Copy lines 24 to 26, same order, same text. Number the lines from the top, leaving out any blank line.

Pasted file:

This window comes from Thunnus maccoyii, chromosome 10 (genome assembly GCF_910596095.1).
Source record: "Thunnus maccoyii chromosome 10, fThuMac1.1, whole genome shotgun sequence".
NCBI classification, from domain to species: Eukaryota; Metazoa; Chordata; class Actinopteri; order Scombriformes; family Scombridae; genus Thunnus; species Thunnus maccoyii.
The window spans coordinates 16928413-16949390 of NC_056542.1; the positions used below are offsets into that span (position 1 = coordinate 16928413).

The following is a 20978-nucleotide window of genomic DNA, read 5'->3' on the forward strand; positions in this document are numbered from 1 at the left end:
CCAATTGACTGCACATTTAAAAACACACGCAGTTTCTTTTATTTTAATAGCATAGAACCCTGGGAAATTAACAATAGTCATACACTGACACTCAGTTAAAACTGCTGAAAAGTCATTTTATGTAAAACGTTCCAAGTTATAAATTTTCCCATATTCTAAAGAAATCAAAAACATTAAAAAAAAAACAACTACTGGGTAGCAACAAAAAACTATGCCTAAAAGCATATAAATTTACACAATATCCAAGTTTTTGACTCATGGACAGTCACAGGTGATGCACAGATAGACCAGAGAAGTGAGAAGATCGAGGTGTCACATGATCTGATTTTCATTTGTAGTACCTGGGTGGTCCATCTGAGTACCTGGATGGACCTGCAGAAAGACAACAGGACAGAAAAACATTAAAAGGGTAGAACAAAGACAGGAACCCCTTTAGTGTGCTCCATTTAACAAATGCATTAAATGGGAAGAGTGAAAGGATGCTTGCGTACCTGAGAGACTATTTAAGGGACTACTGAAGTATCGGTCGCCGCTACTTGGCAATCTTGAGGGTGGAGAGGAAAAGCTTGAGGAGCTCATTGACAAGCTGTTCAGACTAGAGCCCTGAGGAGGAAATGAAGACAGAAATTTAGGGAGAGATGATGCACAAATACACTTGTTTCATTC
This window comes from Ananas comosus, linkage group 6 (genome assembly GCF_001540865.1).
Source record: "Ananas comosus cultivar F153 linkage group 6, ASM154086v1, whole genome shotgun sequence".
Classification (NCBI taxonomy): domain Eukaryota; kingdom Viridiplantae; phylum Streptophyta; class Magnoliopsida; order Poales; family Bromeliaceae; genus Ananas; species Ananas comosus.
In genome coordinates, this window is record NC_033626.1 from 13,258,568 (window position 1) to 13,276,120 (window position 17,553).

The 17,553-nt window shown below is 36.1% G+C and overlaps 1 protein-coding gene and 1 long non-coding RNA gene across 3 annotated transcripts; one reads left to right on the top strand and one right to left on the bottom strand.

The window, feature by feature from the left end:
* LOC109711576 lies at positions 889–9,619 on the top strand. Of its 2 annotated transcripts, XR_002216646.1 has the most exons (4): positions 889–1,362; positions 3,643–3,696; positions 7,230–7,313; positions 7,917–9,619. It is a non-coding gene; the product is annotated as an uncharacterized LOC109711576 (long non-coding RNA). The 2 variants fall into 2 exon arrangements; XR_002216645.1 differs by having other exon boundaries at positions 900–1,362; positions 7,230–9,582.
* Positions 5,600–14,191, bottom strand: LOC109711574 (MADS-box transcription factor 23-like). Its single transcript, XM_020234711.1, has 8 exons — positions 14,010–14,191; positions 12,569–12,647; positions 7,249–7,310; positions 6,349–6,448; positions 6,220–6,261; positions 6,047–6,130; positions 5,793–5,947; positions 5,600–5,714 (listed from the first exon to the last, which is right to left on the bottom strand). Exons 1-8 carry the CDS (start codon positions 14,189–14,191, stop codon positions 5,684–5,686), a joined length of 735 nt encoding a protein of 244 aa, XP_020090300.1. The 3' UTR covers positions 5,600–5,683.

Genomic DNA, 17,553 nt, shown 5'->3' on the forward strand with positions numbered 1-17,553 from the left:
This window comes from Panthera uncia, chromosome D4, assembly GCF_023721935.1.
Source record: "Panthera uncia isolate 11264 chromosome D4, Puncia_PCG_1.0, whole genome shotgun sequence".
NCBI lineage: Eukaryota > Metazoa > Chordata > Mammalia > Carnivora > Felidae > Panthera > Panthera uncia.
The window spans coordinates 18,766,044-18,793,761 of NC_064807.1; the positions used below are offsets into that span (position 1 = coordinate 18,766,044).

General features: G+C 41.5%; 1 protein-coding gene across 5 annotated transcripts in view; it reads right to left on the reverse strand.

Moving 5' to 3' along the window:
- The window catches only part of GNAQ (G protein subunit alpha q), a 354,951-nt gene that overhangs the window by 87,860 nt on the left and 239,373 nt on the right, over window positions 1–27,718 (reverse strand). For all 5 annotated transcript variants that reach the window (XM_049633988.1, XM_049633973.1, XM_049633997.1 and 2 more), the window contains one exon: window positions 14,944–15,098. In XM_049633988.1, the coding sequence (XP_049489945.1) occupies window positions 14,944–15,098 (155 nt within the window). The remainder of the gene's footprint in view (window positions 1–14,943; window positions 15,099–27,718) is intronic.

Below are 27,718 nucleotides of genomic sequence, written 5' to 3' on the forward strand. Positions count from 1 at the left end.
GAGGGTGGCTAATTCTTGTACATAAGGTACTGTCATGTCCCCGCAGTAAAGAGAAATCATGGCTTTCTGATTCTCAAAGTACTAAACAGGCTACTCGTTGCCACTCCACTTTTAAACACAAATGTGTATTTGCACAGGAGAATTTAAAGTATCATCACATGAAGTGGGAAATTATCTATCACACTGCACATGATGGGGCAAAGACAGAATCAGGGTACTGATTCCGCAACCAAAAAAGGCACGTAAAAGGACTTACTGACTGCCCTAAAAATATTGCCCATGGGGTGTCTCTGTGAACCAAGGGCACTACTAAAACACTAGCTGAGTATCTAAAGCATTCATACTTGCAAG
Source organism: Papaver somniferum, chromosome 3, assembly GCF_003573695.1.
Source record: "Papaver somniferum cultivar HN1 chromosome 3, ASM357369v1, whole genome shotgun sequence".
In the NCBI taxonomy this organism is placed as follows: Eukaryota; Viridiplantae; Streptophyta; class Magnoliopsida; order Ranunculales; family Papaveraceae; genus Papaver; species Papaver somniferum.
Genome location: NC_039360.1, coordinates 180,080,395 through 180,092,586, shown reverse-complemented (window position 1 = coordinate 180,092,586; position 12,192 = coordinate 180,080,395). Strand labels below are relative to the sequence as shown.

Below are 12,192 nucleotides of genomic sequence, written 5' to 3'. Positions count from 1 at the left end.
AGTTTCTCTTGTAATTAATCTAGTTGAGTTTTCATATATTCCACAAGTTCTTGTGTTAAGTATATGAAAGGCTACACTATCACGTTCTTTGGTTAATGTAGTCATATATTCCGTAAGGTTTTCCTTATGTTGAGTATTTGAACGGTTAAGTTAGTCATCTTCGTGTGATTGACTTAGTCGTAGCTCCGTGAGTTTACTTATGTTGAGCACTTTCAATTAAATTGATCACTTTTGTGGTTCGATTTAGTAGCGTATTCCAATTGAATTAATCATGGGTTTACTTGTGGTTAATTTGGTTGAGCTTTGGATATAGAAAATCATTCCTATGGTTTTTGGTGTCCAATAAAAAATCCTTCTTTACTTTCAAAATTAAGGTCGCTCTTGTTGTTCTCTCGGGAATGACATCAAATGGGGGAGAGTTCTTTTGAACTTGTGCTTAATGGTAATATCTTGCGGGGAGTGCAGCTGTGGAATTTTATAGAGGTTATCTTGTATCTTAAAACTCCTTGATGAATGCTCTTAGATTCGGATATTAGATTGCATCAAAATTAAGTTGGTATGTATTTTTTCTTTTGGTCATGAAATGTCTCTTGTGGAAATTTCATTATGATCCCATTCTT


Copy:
GAGGGTGGCTAATTCTTGTACATAAGGTACTGTCATGTCCCCGCAGTAAAGAGAAATCATGGCTTTCTGATTCTCAAAGTACTAAACAGGCTACTCGTTGCCACTCCACTTTTAAACACAAATGTGTATTTGCACAGGAGAATTTAAAGTATCATCACATGAAGTGGGAAATTATCTATCACACTGCACATGATGGGGCAAAGACAGAATCAGGGTACTGATTCCGCAACCAAAAAAGGCACGTAAAAGGACTTACTGACTGCCCTAAAAATATTGCCCATGGGGTGTCTCTGTGAACCAAGGGCACTACTAAAACACTAGCTGAGTATCTAAAGCATTCATACTTGCAAG
Source organism: Papaver somniferum, chromosome 3, assembly GCF_003573695.1.
Source record: "Papaver somniferum cultivar HN1 chromosome 3, ASM357369v1, whole genome shotgun sequence".